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The 14th Tale Inua Ellams. The Winter's Tale Sparknotes.

Teaching the National Tale and the Historical Novel in the Romantic Classroom

Coriolanus Sparknotes. Two Gentlemen of Verona Sparknotes. Troilus and Cressida Eric Rasmussen. Love Alexander Zeldin. A View from the Bridge Arthur Miller. Beyond the Spanish Tragedy Lukas Erne. Four Major Plays Henrik Ibsen. The Three Theban Plays Sophocles. This Is Shakespeare Emma Smith.

Othello William Shakespeare. Othello No Fear Shakespeare Sparknotes. Other books in this series. William Cobbett Leonora Nattrass. Romanticism and the Human Sciences Maureen N. Romanticism in the Shadow of War Jeffrey N.

Fictions and Fakes Margaret Russett. Real Money and Romanticism Matthew Rowlinson. Wordsworth and the Geologists John Wyatt. Slavery and the Politics of Place Elizabeth A.

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Radical Orientalism Gerard Cohen-Vrignaud. Reading Daughters' Fictions Caroline Gonda. Table of contents List of Illustrations; Acknowledgments; Prologue: the female dramatist and the man of the people; Part I. Staging the Nation: 1. The politics of Romantic theatre; Part II. Varieties of Romance Nationalism; 3.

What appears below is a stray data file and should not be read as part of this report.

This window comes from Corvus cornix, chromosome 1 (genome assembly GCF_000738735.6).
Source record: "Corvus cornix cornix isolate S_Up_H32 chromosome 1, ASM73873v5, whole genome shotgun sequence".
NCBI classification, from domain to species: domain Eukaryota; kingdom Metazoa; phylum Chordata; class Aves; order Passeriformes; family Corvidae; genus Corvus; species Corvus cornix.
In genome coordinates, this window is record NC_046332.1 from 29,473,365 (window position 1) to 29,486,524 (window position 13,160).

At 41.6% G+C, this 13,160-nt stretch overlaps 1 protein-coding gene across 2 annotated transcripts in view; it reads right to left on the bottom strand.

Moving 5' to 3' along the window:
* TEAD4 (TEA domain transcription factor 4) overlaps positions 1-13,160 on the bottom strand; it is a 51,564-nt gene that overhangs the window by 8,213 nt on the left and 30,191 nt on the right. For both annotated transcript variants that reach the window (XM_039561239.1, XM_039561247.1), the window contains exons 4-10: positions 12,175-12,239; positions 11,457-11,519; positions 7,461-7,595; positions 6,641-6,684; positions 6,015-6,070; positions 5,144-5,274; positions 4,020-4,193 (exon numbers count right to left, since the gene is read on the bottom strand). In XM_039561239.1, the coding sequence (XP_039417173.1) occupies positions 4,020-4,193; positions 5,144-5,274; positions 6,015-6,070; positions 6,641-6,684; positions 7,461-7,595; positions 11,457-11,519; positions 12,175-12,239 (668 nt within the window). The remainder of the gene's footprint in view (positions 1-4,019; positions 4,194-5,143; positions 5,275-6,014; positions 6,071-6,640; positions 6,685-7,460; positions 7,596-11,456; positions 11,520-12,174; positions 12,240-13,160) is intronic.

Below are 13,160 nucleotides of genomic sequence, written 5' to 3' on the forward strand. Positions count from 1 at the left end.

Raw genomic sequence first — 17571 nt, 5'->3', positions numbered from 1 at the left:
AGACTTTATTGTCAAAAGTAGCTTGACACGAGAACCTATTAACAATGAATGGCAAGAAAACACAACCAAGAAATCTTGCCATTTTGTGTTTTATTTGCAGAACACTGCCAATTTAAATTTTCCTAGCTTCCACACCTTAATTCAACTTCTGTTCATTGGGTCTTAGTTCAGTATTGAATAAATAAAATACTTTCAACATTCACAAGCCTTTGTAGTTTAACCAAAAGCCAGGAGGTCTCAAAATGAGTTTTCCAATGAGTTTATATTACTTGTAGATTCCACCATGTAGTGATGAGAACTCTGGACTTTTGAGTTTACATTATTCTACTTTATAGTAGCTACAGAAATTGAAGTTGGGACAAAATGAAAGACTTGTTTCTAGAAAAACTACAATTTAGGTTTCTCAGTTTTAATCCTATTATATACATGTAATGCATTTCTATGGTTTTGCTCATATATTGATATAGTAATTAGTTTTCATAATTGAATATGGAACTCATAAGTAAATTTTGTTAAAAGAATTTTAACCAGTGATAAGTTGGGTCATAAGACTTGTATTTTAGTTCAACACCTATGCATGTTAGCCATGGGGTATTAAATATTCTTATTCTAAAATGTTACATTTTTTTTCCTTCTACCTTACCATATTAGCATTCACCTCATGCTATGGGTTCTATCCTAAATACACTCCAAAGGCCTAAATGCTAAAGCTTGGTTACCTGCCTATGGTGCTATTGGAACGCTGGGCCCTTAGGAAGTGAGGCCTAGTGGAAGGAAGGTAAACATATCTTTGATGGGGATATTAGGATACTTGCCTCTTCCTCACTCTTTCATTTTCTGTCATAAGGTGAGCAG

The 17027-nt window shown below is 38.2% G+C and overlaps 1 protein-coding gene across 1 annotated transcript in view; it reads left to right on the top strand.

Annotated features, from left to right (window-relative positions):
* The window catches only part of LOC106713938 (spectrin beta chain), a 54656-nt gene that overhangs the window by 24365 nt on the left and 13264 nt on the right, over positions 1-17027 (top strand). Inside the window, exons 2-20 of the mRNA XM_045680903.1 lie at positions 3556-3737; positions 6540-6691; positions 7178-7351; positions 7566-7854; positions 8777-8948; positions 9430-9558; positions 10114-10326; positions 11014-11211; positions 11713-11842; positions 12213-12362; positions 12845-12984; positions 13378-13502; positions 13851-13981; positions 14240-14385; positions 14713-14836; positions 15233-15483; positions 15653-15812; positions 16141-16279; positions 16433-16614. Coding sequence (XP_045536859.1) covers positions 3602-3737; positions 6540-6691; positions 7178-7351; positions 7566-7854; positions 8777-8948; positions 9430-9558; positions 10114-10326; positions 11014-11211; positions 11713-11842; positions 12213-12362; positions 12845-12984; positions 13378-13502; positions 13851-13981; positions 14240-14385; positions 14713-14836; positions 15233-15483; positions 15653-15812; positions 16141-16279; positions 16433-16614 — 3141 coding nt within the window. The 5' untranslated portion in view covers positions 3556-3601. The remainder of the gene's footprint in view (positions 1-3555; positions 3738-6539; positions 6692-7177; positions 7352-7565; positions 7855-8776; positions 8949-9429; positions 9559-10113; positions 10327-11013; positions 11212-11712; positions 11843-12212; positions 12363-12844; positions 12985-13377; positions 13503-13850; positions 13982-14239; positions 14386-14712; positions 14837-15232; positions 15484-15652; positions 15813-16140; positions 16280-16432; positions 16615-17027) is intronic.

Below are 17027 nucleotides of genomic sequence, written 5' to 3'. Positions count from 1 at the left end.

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Patriotic romance: Emma Hamilton and Horation Nelson; 4. Mixed Drama, Imperial Farce: 5. Mimicry, politics and playwrighting; 6. The balance of power: Hannah Cowley's Day in Turkey; 7. The farce of subjection: Elizabeth Inchbald; Epilogue: what is she? Review quote "This is, perhaps, Bolton's most significant contribution to our understanding of how theater as an enacted medium While it offers illuminating readings and careful scholarship to be apreciated for their own ends, it is also a book that invites further thinking about larger issues, including definitions of nationalism and the nature of women's political and literary authority within Romanticism.

Rating details. Book ratings by Goodreads. Mark Parker. Leonora Nattrass. Maureen N. Jeffrey N. David Aram Kaiser. Margaret Russett. Daniel E. George Eliot. Betsy Bolton.


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Matthew Rowlinson. John Wyatt.

Introduction in: The gothic novel in Ireland, c. –